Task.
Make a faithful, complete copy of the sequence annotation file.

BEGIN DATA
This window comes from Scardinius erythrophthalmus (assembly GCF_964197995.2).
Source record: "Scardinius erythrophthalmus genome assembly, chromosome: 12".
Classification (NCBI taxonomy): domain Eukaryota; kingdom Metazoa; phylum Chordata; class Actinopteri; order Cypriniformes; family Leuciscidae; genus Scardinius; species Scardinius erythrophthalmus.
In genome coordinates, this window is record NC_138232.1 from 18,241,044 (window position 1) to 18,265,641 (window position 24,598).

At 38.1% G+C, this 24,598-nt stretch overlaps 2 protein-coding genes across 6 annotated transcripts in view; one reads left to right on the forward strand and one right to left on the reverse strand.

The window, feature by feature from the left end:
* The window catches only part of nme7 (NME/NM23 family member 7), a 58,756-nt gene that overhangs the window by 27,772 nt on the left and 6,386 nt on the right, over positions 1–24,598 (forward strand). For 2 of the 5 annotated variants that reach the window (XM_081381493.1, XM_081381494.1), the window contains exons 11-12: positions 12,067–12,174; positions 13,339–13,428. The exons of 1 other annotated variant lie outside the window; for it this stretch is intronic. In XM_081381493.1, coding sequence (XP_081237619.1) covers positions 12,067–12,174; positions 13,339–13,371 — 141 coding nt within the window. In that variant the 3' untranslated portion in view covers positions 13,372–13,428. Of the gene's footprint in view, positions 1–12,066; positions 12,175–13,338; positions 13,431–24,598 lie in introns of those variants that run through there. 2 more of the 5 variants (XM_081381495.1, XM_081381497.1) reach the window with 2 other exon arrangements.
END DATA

This window comes from Scardinius erythrophthalmus (assembly GCF_964197995.2).
Source record: "Scardinius erythrophthalmus genome assembly, chromosome: 12".
Classification (NCBI taxonomy): domain Eukaryota; kingdom Metazoa; phylum Chordata; class Actinopteri; order Cypriniformes; family Leuciscidae; genus Scardinius; species Scardinius erythrophthalmus.
In genome coordinates, this window is record NC_138232.1 from 18,241,044 (window position 1) to 18,265,641 (window position 24,598).

At 38.1% G+C, this 24,598-nt stretch overlaps 2 protein-coding genes across 6 annotated transcripts in view; one reads left to right on the forward strand and one right to left on the reverse strand.

The window, feature by feature from the left end:
* The window catches only part of nme7 (NME/NM23 family member 7), a 58,756-nt gene that overhangs the window by 27,772 nt on the left and 6,386 nt on the right, over positions 1–24,598 (forward strand). For 2 of the 5 annotated variants that reach the window (XM_081381493.1, XM_081381494.1), the window contains exons 11-12: positions 12,067–12,174; positions 13,339–13,428. The exons of 1 other annotated variant lie outside the window; for it this stretch is intronic. In XM_081381493.1, coding sequence (XP_081237619.1) covers positions 12,067–12,174; positions 13,339–13,371 — 141 coding nt within the window. In that variant the 3' untranslated portion in view covers positions 13,372–13,428. Of the gene's footprint in view, positions 1–12,066; positions 12,175–13,338; positions 13,431–24,598 lie in introns of those variants that run through there. 2 more of the 5 variants (XM_081381495.1, XM_081381497.1) reach the window with 2 other exon arrangements.